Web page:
Graphic design for engineers: the logo
I had a flick through a book called "The Non-Designer's Design Book (2nd Edition)" by Robin Williams, and it's a killer.
I like art. But writing about art, is normally just utter shite. And writing about commerical graphic design is even worse.
Robin's book however...
...really got me thinking. She demonstrates simple rules about layout, focussing on the principles of "Consistency, Repetition, Alignment, Proximity" [Spell it out...]. She also gives a lot of great info on fonts, the printing process, and the business of graphic design. The examples make all of her lessons very clear.
Since then, (and with help from various web-pages, listed at the foot of this page) I've come up with ten 'No-Nonsense' rules for designing a corporate logo.
If you want to look amateur, just break these rules.
Logo design rules
- Include the product (or business) name.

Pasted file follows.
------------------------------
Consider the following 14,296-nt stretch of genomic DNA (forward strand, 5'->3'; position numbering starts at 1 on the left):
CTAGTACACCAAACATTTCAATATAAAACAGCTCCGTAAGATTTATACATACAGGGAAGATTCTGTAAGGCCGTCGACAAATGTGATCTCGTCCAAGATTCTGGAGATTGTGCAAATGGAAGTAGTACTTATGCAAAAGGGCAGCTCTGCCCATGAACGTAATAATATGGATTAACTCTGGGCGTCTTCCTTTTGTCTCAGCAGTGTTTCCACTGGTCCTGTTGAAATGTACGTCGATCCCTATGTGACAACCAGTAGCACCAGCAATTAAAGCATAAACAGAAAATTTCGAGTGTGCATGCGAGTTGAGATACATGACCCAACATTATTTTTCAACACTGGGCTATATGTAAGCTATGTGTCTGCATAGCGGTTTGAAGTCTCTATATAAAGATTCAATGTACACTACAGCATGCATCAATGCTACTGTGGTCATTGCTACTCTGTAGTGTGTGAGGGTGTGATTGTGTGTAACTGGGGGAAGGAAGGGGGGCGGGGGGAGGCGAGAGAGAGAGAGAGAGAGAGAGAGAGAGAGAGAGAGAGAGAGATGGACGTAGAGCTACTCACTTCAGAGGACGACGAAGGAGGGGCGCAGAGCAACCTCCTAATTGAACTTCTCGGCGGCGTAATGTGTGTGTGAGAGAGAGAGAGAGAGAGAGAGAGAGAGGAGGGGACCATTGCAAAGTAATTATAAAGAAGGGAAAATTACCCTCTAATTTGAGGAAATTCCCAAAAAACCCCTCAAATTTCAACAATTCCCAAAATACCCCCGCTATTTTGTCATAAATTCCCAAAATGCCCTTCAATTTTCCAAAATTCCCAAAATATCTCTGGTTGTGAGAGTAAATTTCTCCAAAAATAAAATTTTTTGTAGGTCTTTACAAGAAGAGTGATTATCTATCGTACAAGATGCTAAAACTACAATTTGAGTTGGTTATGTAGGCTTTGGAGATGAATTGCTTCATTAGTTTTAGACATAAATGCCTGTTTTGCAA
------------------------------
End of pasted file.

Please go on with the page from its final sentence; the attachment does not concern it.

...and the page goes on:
- Just one colour
- Works in black and white
- Still works at very small Sizes, and poor resolutions
- Does not use a standard font
- Probably uses a sans-serif font
- Attention should be paid to kerning ('kerning' means fine-tuning the letter-spacing)
- Relevant (to target audience)
Keep these in mind as you look at professional logos around you. You'll be suprised at how rarely the rules are broken.
The second rule (Just one colour) can be broken, but it's an expensive rule. If you're feeling insane you can maybe go to two colours, or possibly a gradient. If you're a mega-nutcase with a death-wish, go ahead and use three colours. Beyond that, you've entered the realm of the schitzotropic drug-addled lunatic, and logo design is not for you.
All told, logo design (and commercial graphic design) is an extremely constrained field, better suited to programmers than artistes. If Van Gogh had been a commercial logo designer he would've chopped off more than just his ear.
Applying the rules to secretGeek, I was shocked to find I only score about four out of ten. I've spent some time seeing what can be done and I'll write about this if I get a chance.
- "The Non-Designer's Design Book (2nd Edition)"
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